Friday, June 13, 2008

Truthful Tourists


Note: The word "drummer" means a salesman.


An Account of the Tennessee Man's New Pair of Eyes Starts Them — Two of Them Relate Incidents About Severed Limbs That One Will Take With a Sack of Salt.

"Well," said a drummer to a group of his colleagues sitting around the lobby at the Continental hotel, "here's a great yarn. Have you read about the remarkable cure of blindness?"

"No; let's hear it," was the responsive echo.

The first speaker cast his eyes upon his newspaper and read as follows:

CHICKAMAUGA, Tenn. — A wonderful case that has greatly puzzled local doctors has just been published. About ten years ago Thomas Jingle, a well to do farmer, was suddenly smitten with blindness. His eyes were in such a horrible condition that a surgeon removed them, leaving a stump of each optic nerve in the socket. The poor farmer was disconsolate at first, but finally became reconciled to his affliction. One day last month he told his wife that he thought he could distinguish the glare of the lamp. Investigation proved that new eyes were gradually forming around the old nerve remnants. Since then his eyesight has gradually improved as his second set of orbs have developed, and the physicians who have investigated the case have no doubt whatever that he will be able to see as perfectly as before.

"This is a great country," said a drummer at the conclusion of the reading. "A glorious country! The effete monarchies of Europe couldn't begin to show such a marvelous case."

"I don't believe a word of it," said another. "It is nothing but a newspaper fake."

"Not so sure about that," said a commercial tourist from Chicago, "for I know of a case somewhat similar, the truth of which I can guarantee. An uncle of mine was crossing Wabash avenue some five years ago when he fell right under a cable car, and before you could say 'Jack Robinson' his right leg was cut off three inches below the knee. He lay for three months in the hospital, and when he was able to hobble about on a wooden peg he sued the railway company for $5,000 damages. The company paid the amount after considerable litigation. One day my uncle determined to get a new and improved artificial leg, but when he went to remove the old pin, which had served him as a temporary makeshift, he found it had grown tight to the bone. In fact, the flesh of the stump was beginning to grow over the wood, and the doctors said it would have to be amputated above the knee to remove it. He refused to submit to the operation. To his surprise he found that the flesh was gradually growing downward, assuming the shape of the original leg. In the course of a year his limb was entirely restored, the wooden stump taking the place of the original bones. The foot began to form, a little club footed, 'tis true, but perfect enough to kick with, and he now goes about as gracefully as you or I."

"That is really marvelous," said one of his audience.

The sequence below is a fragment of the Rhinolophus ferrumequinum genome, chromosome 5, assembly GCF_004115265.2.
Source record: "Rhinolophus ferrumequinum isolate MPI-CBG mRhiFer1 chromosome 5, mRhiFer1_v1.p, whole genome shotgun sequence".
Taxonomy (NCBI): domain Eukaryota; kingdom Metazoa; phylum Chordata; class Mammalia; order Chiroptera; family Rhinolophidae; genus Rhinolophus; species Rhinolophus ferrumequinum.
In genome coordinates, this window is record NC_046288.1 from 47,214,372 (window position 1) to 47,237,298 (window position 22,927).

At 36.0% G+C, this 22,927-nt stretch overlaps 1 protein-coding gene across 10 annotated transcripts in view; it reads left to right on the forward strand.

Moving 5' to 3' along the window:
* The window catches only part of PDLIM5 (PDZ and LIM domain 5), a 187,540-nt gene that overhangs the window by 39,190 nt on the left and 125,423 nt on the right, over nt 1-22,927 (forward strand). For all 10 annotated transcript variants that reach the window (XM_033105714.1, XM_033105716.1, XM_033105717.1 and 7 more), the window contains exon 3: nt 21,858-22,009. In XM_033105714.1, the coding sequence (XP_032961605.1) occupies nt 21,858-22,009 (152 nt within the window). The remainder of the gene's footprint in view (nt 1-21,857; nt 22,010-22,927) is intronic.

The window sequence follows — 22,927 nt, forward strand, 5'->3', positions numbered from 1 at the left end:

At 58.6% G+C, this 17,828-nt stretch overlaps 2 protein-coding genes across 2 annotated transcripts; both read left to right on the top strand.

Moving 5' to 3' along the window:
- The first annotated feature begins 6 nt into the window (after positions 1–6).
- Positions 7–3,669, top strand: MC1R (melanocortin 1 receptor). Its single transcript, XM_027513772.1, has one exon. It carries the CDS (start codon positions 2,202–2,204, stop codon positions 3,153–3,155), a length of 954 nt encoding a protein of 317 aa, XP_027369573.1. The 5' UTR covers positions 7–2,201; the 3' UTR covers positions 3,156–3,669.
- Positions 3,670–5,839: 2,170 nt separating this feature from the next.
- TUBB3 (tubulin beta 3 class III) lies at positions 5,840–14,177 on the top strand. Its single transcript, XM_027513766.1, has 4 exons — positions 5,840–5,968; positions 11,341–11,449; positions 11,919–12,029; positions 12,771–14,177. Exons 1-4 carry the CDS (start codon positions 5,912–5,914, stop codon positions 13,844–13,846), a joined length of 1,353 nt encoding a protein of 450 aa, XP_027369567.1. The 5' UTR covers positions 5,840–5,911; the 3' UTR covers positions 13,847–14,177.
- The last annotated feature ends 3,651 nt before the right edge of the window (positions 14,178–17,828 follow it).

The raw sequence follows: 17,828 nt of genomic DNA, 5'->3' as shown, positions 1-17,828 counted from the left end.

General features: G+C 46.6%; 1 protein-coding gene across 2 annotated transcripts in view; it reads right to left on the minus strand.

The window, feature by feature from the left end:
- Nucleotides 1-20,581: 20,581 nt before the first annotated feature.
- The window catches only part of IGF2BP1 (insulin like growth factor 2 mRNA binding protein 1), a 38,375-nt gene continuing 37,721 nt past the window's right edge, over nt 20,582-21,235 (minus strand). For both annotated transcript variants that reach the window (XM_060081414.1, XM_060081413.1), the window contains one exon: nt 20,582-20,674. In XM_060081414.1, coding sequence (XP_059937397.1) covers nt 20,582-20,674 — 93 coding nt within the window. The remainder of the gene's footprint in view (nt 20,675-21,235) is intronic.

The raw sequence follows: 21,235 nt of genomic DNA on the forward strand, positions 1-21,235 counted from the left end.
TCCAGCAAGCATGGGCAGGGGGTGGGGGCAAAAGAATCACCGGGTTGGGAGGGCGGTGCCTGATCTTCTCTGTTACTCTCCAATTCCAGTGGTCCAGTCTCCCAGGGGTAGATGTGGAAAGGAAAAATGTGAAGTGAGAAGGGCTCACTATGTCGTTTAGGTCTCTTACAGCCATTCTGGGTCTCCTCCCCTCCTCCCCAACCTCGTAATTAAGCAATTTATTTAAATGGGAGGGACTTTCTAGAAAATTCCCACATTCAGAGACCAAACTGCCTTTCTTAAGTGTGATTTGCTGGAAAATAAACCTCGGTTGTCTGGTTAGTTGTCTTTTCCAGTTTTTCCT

"Yes," said The veracious narrator from Chicago, "the strange part of it is that the railroad company sued him for the recovery of the $5,000, claiming that, as the leg was restored, they were not liable to damages."

Great indignation was expressed at such smallness, after which a gentleman from Rochester took the floor. Said he:
"I can tell you a stranger tale than that, which I know to be absolutely true. Sam Revere, a friend of mine, was bitten in the arm right above the wrist by a rattlesnake last summer in the Rocky mountains. With great presence of mind he fastened a strap above the wound, and by pulling hard managed to stop the circulation of the poisoned blood. Then he jumped on his burro and galloped to town to see a doctor. It was high time! The hand and wrist were swollen to twice their natural size and were almost black. The doctor reached for his knife and instantly amputated the arm at the elbow. It was the only way of saving Sam's life. I felt sorry for the poor fellow, as he was engaged to be married, and that was the arm he did most of his hugging with. Well, Sam recovered, but though his lower arm was gone he complained of feeling an uncomfortable sensation where his wrist should have been. A month passed and still this impression clung to him. He felt a terrible pressure between the elbow and wrist of the missing arm, and at times the pain was so acute that he could not sleep. One day he determined to go back to the Rocky mountains and see the doctor who had performed the amputation.

" 'By Jove,' said the surgeon, 'I think I know what ails you!' They went out into the yard, where the doctor dug into the earth and after a short hunt brought up the amputated limb. The strap was still tightly closed over the flesh above the wound. The doctor made haste to unfasten it. 'Now,' he said, 'you can go home in peace. The pressure will not trouble you again.' Sam went home satisfied and has never felt the slightest inconvenience since."

"How do you account for that?" asked a drummer from Boston.

"I don't know. Spiritualists say that the spirit takes the exact form of the human body, limbs and everything, and it is possible that when a limb is cut off the spiritual counterpart remains with the bulk of the body, but still retains a certain consciousness of what is happening to the severed member." — Philadelphia Times.

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